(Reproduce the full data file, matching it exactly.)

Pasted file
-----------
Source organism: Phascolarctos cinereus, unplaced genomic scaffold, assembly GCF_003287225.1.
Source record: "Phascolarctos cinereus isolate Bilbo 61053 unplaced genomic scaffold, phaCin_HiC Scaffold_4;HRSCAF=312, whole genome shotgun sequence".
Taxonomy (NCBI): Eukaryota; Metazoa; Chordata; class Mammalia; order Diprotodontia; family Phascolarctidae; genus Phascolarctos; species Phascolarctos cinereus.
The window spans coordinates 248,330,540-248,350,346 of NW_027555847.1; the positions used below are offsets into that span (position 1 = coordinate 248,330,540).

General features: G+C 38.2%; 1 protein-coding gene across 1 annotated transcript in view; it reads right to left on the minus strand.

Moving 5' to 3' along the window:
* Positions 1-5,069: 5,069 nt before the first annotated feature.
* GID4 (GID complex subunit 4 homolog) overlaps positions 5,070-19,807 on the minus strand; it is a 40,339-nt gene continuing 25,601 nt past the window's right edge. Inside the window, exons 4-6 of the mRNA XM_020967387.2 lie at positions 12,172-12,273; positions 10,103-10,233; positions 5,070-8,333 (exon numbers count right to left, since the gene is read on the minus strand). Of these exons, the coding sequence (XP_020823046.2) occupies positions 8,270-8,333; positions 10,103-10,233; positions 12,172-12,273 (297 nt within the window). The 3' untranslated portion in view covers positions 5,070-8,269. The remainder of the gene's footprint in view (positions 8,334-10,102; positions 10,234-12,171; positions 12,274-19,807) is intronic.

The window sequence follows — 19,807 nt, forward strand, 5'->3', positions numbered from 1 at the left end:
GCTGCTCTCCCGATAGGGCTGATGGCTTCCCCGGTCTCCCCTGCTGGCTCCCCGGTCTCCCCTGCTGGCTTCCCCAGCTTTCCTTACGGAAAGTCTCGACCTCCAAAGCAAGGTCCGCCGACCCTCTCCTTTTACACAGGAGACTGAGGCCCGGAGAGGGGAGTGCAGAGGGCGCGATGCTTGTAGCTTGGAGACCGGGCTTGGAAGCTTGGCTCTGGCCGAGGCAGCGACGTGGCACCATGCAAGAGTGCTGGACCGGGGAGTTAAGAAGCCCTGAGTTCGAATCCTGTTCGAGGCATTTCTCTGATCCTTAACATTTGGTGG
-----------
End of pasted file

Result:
Source organism: Phascolarctos cinereus, unplaced genomic scaffold, assembly GCF_003287225.1.
Source record: "Phascolarctos cinereus isolate Bilbo 61053 unplaced genomic scaffold, phaCin_HiC Scaffold_4;HRSCAF=312, whole genome shotgun sequence".
Taxonomy (NCBI): Eukaryota; Metazoa; Chordata; class Mammalia; order Diprotodontia; family Phascolarctidae; genus Phascolarctos; species Phascolarctos cinereus.
The window spans coordinates 248,330,540-248,350,346 of NW_027555847.1; the positions used below are offsets into that span (position 1 = coordinate 248,330,540).

General features: G+C 38.2%; 1 protein-coding gene across 1 annotated transcript in view; it reads right to left on the minus strand.

Moving 5' to 3' along the window:
* Positions 1-5,069: 5,069 nt before the first annotated feature.
* GID4 (GID complex subunit 4 homolog) overlaps positions 5,070-19,807 on the minus strand; it is a 40,339-nt gene continuing 25,601 nt past the window's right edge. Inside the window, exons 4-6 of the mRNA XM_020967387.2 lie at positions 12,172-12,273; positions 10,103-10,233; positions 5,070-8,333 (exon numbers count right to left, since the gene is read on the minus strand). Of these exons, the coding sequence (XP_020823046.2) occupies positions 8,270-8,333; positions 10,103-10,233; positions 12,172-12,273 (297 nt within the window). The 3' untranslated portion in view covers positions 5,070-8,269. The remainder of the gene's footprint in view (positions 8,334-10,102; positions 10,234-12,171; positions 12,274-19,807) is intronic.

The window sequence follows — 19,807 nt, forward strand, 5'->3', positions numbered from 1 at the left end:
GCTGCTCTCCCGATAGGGCTGATGGCTTCCCCGGTCTCCCCTGCTGGCTCCCCGGTCTCCCCTGCTGGCTTCCCCAGCTTTCCTTACGGAAAGTCTCGACCTCCAAAGCAAGGTCCGCCGACCCTCTCCTTTTACACAGGAGACTGAGGCCCGGAGAGGGGAGTGCAGAGGGCGCGATGCTTGTAGCTTGGAGACCGGGCTTGGAAGCTTGGCTCTGGCCGAGGCAGCGACGTGGCACCATGCAAGAGTGCTGGACCGGGGAGTTAAGAAGCCCTGAGTTCGAATCCTGTTCGAGGCATTTCTCTGATCCTTAACATTTGGTGG